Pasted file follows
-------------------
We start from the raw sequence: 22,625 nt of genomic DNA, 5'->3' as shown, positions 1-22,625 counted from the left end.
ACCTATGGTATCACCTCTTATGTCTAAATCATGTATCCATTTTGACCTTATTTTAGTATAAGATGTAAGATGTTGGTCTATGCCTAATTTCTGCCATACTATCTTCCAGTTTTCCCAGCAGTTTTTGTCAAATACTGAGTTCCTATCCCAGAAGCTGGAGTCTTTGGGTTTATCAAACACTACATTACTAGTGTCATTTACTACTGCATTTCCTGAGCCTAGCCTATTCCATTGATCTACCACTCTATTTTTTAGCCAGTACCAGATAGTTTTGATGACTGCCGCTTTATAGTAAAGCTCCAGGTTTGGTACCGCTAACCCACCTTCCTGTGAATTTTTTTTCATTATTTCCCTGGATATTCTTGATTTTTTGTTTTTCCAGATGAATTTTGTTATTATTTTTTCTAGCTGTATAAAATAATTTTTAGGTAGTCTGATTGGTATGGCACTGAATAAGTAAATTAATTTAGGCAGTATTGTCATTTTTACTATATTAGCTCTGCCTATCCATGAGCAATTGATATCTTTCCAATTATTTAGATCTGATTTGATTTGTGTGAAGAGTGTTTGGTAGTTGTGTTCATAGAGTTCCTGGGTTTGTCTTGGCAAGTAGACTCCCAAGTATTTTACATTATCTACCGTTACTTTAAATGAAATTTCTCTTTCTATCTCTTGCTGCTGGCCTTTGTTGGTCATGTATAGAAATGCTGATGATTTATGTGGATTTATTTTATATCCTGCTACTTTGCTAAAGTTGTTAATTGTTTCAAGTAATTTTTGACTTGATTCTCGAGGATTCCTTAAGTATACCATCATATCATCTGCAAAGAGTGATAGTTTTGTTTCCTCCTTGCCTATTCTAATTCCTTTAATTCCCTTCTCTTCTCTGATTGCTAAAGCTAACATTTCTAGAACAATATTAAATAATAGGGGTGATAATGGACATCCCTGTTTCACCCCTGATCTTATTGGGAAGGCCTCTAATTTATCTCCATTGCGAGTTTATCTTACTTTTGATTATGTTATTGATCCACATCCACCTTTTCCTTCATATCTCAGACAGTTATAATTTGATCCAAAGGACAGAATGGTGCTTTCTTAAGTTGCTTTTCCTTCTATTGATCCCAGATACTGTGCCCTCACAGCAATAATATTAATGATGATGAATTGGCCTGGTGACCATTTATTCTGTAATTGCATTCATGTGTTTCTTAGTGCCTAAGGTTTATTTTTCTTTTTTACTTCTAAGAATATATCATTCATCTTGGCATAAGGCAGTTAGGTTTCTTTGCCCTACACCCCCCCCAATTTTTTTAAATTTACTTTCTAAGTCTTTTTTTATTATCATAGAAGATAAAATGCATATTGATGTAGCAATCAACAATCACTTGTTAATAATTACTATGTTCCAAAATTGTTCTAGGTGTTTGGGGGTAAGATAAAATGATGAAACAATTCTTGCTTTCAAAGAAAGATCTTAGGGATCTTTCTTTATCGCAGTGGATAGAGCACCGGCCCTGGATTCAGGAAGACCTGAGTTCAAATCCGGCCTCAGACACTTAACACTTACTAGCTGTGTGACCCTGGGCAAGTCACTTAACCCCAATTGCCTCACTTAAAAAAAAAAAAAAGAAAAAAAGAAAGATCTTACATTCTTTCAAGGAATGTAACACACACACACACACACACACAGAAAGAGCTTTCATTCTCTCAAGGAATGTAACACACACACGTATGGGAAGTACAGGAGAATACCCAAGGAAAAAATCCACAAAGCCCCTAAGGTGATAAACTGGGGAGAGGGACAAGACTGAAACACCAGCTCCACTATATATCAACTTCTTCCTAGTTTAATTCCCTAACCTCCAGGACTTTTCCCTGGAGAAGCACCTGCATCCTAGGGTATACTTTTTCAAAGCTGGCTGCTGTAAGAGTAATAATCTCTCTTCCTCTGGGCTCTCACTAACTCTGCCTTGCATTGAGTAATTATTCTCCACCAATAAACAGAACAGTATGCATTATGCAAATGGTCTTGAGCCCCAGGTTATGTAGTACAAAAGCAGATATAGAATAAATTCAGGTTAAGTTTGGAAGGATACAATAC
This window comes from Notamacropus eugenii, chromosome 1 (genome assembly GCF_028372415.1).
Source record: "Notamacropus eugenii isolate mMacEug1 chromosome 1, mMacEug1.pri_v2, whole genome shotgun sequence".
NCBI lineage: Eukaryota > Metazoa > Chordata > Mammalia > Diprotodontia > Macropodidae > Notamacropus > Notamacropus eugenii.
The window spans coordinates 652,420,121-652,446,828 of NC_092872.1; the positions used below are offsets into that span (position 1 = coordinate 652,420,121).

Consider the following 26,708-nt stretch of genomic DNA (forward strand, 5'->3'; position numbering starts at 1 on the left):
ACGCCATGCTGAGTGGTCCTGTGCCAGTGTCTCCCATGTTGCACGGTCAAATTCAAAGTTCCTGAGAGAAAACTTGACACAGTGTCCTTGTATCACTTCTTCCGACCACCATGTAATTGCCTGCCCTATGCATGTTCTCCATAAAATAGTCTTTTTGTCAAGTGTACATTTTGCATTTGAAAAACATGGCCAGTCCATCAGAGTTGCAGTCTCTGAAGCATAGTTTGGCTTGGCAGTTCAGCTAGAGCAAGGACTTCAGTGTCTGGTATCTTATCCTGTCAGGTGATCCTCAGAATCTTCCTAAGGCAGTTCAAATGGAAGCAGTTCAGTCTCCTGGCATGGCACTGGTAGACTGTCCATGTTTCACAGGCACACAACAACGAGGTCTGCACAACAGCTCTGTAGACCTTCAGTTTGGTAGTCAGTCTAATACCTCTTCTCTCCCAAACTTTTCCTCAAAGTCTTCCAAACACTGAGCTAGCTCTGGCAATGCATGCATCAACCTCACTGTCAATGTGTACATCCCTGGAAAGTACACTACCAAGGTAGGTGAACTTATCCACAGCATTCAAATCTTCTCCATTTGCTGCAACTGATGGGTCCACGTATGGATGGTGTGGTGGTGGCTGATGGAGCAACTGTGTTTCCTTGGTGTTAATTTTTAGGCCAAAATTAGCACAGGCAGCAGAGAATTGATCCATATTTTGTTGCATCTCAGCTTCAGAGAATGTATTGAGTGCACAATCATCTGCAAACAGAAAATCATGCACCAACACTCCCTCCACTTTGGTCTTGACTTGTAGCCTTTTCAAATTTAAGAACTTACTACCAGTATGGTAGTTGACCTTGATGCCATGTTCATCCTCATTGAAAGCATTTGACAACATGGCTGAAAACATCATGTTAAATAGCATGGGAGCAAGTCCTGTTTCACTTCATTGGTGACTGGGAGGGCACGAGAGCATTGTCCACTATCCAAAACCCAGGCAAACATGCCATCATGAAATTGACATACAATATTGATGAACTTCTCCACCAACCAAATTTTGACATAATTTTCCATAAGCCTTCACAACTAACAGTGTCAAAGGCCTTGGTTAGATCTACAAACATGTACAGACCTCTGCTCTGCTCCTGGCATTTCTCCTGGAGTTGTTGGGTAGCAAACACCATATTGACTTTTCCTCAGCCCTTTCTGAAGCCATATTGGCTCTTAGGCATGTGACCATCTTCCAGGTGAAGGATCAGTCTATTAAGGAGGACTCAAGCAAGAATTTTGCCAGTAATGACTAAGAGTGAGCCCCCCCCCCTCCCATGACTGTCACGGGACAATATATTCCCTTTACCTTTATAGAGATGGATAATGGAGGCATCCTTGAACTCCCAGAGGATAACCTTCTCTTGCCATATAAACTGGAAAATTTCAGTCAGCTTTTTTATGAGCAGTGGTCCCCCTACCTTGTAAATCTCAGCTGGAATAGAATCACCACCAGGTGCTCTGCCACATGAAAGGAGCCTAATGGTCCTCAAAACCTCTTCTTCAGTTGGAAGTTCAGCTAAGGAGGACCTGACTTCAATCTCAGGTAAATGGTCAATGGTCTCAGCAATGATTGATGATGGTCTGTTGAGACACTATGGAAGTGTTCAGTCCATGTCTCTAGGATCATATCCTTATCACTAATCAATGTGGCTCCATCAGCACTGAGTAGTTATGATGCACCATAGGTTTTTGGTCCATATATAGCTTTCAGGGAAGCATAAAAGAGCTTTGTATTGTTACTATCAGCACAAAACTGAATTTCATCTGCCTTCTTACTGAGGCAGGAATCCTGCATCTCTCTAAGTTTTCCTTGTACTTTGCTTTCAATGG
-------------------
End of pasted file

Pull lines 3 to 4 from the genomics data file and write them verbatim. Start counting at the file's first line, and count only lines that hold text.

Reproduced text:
This window comes from Notamacropus eugenii, chromosome 1 (genome assembly GCF_028372415.1).
Source record: "Notamacropus eugenii isolate mMacEug1 chromosome 1, mMacEug1.pri_v2, whole genome shotgun sequence".